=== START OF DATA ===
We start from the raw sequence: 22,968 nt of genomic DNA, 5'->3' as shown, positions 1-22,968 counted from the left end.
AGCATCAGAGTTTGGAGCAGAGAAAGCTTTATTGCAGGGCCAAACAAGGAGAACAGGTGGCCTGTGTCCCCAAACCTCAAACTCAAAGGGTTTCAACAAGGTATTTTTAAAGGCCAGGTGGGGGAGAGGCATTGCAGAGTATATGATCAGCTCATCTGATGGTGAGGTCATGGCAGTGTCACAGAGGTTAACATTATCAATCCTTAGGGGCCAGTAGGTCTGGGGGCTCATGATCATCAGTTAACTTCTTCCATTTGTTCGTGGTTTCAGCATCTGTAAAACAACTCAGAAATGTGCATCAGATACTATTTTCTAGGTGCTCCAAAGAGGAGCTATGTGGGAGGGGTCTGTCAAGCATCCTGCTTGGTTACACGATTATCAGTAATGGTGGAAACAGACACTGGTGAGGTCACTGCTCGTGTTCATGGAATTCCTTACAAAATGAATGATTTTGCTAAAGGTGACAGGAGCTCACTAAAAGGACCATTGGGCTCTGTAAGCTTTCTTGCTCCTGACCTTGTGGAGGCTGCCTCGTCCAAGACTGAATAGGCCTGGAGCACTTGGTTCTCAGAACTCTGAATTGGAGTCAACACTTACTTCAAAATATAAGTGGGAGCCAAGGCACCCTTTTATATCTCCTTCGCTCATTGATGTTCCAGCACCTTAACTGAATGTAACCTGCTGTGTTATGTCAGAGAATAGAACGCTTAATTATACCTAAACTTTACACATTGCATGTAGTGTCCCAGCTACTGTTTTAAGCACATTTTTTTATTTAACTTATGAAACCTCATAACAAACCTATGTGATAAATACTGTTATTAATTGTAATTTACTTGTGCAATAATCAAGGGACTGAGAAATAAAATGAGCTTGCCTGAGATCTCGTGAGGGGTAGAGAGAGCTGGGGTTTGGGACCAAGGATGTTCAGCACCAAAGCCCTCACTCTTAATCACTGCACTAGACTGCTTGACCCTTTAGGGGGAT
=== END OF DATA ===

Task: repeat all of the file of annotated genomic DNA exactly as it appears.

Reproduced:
We start from the raw sequence: 22,968 nt of genomic DNA, 5'->3' as shown, positions 1-22,968 counted from the left end.
AGCATCAGAGTTTGGAGCAGAGAAAGCTTTATTGCAGGGCCAAACAAGGAGAACAGGTGGCCTGTGTCCCCAAACCTCAAACTCAAAGGGTTTCAACAAGGTATTTTTAAAGGCCAGGTGGGGGAGAGGCATTGCAGAGTATATGATCAGCTCATCTGATGGTGAGGTCATGGCAGTGTCACAGAGGTTAACATTATCAATCCTTAGGGGCCAGTAGGTCTGGGGGCTCATGATCATCAGTTAACTTCTTCCATTTGTTCGTGGTTTCAGCATCTGTAAAACAACTCAGAAATGTGCATCAGATACTATTTTCTAGGTGCTCCAAAGAGGAGCTATGTGGGAGGGGTCTGTCAAGCATCCTGCTTGGTTACACGATTATCAGTAATGGTGGAAACAGACACTGGTGAGGTCACTGCTCGTGTTCATGGAATTCCTTACAAAATGAATGATTTTGCTAAAGGTGACAGGAGCTCACTAAAAGGACCATTGGGCTCTGTAAGCTTTCTTGCTCCTGACCTTGTGGAGGCTGCCTCGTCCAAGACTGAATAGGCCTGGAGCACTTGGTTCTCAGAACTCTGAATTGGAGTCAACACTTACTTCAAAATATAAGTGGGAGCCAAGGCACCCTTTTATATCTCCTTCGCTCATTGATGTTCCAGCACCTTAACTGAATGTAACCTGCTGTGTTATGTCAGAGAATAGAACGCTTAATTATACCTAAACTTTACACATTGCATGTAGTGTCCCAGCTACTGTTTTAAGCACATTTTTTTATTTAACTTATGAAACCTCATAACAAACCTATGTGATAAATACTGTTATTAATTGTAATTTACTTGTGCAATAATCAAGGGACTGAGAAATAAAATGAGCTTGCCTGAGATCTCGTGAGGGGTAGAGAGAGCTGGGGTTTGGGACCAAGGATGTTCAGCACCAAAGCCCTCACTCTTAATCACTGCACTAGACTGCTTGACCCTTTAGGGGGAT